Most convincing homage to THE WIZARD OF OZ

Like I said, there can only be one winner – IRON MAN 3. Robert Downey Jr dons a metal suit and enlists the aid of a young child to tackle a wizard-type figure who in fact puts on an act. That would make Guy Pearce the Wicked Witch. Well, you remember what he wore in THE ADVENTURES OF PRISCILLA, QUEEN OF THE DESERT.

What’s wrong with OZ – THE GREAT AND POWERFUL? I did not believe Oscar Diggs (James Franco) was charismatic enough to turn Mila Kunis’s Swiss witch (she’s ‘neutral’, but not in that outfit) to evil. If THE WIZARD OF OZ is all in Dorothy’s head, how does James Franco get there? The answer is:  he’s everywhere, seen this year in INTERIOR: LEATHER BAR, AS I LAY DYING, HOMEFRONT and THIS IS THE END.

SHANE BLACK (director, IRON MAN 3): WHITE HOUSE DOWN is nothing like THE LAST BOY SCOUT. You think the President plays ball?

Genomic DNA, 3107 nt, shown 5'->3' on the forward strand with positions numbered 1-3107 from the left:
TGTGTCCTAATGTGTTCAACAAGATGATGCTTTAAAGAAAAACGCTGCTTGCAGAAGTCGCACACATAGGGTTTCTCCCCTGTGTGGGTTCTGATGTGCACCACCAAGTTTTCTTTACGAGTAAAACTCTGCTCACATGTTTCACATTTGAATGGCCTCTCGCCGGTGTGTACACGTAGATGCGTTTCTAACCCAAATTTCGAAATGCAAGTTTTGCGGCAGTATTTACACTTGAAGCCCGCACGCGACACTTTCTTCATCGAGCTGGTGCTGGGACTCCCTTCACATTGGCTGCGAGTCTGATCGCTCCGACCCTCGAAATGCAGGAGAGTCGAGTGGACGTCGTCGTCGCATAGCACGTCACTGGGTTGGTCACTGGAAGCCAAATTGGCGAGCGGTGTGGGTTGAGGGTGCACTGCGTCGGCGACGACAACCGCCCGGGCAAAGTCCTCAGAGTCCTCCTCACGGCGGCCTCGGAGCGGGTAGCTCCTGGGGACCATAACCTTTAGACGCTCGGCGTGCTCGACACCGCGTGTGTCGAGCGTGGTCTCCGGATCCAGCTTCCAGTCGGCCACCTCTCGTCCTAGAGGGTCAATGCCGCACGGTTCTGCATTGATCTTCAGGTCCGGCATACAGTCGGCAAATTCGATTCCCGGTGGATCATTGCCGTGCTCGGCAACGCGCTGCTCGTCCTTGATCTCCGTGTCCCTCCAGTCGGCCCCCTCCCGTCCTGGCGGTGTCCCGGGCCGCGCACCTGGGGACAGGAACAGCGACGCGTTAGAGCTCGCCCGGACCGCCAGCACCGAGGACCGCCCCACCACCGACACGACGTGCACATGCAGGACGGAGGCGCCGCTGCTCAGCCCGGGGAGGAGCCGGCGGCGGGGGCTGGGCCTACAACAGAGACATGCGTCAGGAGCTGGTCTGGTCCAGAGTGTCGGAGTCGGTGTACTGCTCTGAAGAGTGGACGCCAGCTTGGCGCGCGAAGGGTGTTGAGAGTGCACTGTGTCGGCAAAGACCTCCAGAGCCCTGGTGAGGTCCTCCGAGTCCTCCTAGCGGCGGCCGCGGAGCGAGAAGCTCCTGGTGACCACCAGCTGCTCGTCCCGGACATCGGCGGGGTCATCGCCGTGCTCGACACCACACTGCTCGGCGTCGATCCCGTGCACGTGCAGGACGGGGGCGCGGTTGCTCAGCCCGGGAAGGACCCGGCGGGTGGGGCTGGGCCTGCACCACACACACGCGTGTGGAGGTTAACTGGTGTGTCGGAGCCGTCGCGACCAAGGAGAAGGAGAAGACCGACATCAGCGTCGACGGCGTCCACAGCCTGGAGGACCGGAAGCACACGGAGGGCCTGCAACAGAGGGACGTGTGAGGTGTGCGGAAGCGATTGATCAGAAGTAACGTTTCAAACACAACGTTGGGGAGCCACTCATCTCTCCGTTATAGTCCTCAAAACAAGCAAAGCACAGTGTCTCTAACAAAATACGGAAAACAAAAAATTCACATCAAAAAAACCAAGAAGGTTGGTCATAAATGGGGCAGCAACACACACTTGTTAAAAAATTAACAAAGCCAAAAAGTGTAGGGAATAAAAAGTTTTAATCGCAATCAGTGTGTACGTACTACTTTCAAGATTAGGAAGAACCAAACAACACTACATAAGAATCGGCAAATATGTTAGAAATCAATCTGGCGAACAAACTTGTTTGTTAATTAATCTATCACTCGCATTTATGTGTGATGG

Best Foreign Language

Can one really choose between Elvish and Orc-speak, as featured in THE HOBBIT: THE DESOLATION OF SMAUG? Actually, I choose the language of silence as featured in GRAVITY as opposed to Pat Collins’ film SILENCE which, I regret, I missed. In most American movies, there is barely a quiet moment: they are all hideously scored. No acceptance speech for this one, naturally, though my young ‘un would like to point out that he enjoys the work of Henry Jackman, John Powell and Harry Gregson-Williams and that CAPTAIN PHILLIPS is judiciously under-scored. Actually, I said that last bit.

Most Telling Prop

They give awards to production design, set design, costume design, visual effects, but never for individual props, the one item that sums up a character or situation. Think the snow globe in CITIZEN KANE or ‘The King Kong Company’ patch on Travis Bickle’s jacket in TAXI DRIVER. This year’s most telling prop is the Stretch Armstrong doll as featured in THE SECRET LIFE OF WALTER MITTY. You have to applaud Ben Stiller for including a blatant piece of product placement in a movie seen by audiences after they have bought their Christmas gifts. Then again the film was extensively previewed prior to release. Stretch Armstrong perfectly sums up the movie – plausibility is stretched to near breaking point, then the film pops right back and you think, ‘is that all it does?’